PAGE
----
IRS News Release  
January 01, 2002

2002 Tax Law Changes: Education Incentives

While taxpayers will encounter only a handful of tax law changes when doing their tax returns this spring, they should be aware of some wide-ranging changes for 2002 related to education expenses. Many of these will require action on the part of taxpayers to benefit from them.

Coverdell Education Savings Accounts (ESAs)

Coverdell ESAs – formerly known as Education IRAs – do not give any immediate tax benefit, but they allow beneficiaries to accrue tax-free earnings for qualifying educational expenses. Several changes relate to the contribution rules:

  • The annual contribution limit has been raised from $500 to $2,000 per beneficiary.
  • The income eligibility for married contributors has been raised to $190,000. As a couple’s income increases from $190,000 to $220,000 – which is double the range for unmarried persons – their contribution limit phases out.
  • Corporations, including tax-exempt organizations, may now be contributors, regardless of income level.
  • The deadline for contributions for a given year will be the due date of the contributor’s tax return, without extensions, instead of December 31.
  • A beneficiary may have contributions made to both a Coverdell ESA and a state tuition program in the same year.
  • More distributions from Coverdell ESAs will qualify for tax-free treatment, thanks to these changes which take effect in 2002:
  • Qualifying educational expenses now include certain elementary and secondary school costs.
  • College students who use Coverdell ESA funds may also claim the Hope or Lifetime Learning Credits, as long as the credits are claimed for different expenses than those paid from the ESA funds.
  • While most beneficiaries must use up their ESA accounts before age 30 or transfer them to a qualified relative, there is no longer an age limit for special needs beneficiaries.

Qualified Tuition Programs (QTPs)

Certain states offer programs that allow people to prepay a student´s tuition or contribute to a higher education savings account. The new law extends the tax benefits related to such programs to tuition prepayment programs offered by educational institutions. As before, payments or contributions to a QTP are not deductible. But several changes will increase the tax benefits of distributions from QTPs:

  • Distributions from state programs are now tax-free to the extent they are used for certain qualifying higher education expenses. The same tax-free treatment will apply to the prepaid tuition programs of educational institutions, but not until 2004.
  • The prior law's dollar limits for qualifying room and board expenses for students living off-campus are changed to reflect the educational institution's published "cost of attendance" amounts.
  • Students receiving tax-free benefits from QTPs will also be allowed to claim the Hope or Lifetime Learning credits or receive a tax-free distribution from a Coverdell Education Savings Account, as long as the different programs do not pay for the same expenses.
  • Benefits may now be rolled over from one QTP to another for the same beneficiary, but only once within a 12-month period.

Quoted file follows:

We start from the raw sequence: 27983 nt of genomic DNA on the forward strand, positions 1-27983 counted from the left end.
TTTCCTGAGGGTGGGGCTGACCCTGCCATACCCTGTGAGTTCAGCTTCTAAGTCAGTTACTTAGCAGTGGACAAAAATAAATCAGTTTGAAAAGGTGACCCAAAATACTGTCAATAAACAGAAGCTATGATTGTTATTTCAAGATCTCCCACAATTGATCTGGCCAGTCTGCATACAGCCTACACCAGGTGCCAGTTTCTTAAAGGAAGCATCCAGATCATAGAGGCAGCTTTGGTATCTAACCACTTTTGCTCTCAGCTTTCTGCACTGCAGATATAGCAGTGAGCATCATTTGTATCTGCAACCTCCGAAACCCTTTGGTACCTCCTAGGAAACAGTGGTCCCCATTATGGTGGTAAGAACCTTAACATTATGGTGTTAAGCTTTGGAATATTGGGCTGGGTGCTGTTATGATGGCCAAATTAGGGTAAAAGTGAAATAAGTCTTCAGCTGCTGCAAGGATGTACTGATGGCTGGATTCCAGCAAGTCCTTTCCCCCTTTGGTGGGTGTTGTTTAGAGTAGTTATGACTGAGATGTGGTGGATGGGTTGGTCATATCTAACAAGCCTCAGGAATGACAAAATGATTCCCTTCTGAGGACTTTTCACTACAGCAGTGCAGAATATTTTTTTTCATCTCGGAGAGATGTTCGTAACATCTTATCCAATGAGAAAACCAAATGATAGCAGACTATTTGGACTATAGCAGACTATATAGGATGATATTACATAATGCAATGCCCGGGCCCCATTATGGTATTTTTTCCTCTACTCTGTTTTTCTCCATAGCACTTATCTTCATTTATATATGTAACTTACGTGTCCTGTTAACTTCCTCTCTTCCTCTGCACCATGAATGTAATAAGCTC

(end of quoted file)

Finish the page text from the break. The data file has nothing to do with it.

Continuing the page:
• For rollover and change of beneficiary purposes, the term “family member” now includes first cousins of the original beneficiary. A designated beneficiary may be changed to a family member, or an amount rolled over to a family member’s QTP within 60 days of distribution, without tax consequences.
  • Expenses of a special needs beneficiary that are necessary in connection with that person’s higher education are now qualifying expenses for a QTP.
  • Distributions not used for qualified higher education expenses are now subject to an additional 10% tax.

Deduction for Higher Education Expenses

Taxpayers with incomes up to $65,000 ($130,000 on a joint return) may deduct up to $3,000 of qualified higher education expenses for courses during 2002. They will not have to itemize deductions on Schedule A to claim this benefit. Persons who may be claimed as dependents, and married persons filing separately, are not eligible for this deduction.

A taxpayer may not claim both this deduction and a tax credit for education expenses for the same student in one year. A taxpayer who has higher education expenses which are paid by a tax-free distribution from a Coverdell ESA, a qualified tuition program, or an education savings bond, may not use the same expenses for this deduction.

Employer-provided Educational Assistance

Employers may provide their workers with up to $5,250 a year in tax-free educational benefits. This provision, which would have expired at the end of 2001, is now a permanent tax benefit. It has also been extended to apply to graduate studies, for courses beginning after 2001. Student Loan Interest Deduction

Employer Provided Educational Assistance

Interest on student loans for higher education may now be deducted whenever paid and regardless of the age of the loan. Prior to 2002, only payments made within the first 60 months of the required repayment term counted. Voluntary payments – for example, those made before the student graduated – did not qualify for the deduction.

This deduction is now available to taxpayers with incomes up to $65,000, with the deduction amount phasing out as income increases above $50,000. For married couples filing jointly, these figures are doubled. Previously, the phaseout range was $40,000 - $55,000 of income ($60,000 - $75,000, joint returns).

Tax-Free Scholarships

Although scholarships are usually taxable if they carry a future service requirement, tuition, books and other equipment paid for by National Health Service Corps or Armed Forces Scholarship Programs will not be taxed. This benefit does not extend to room and board payments under these programs.

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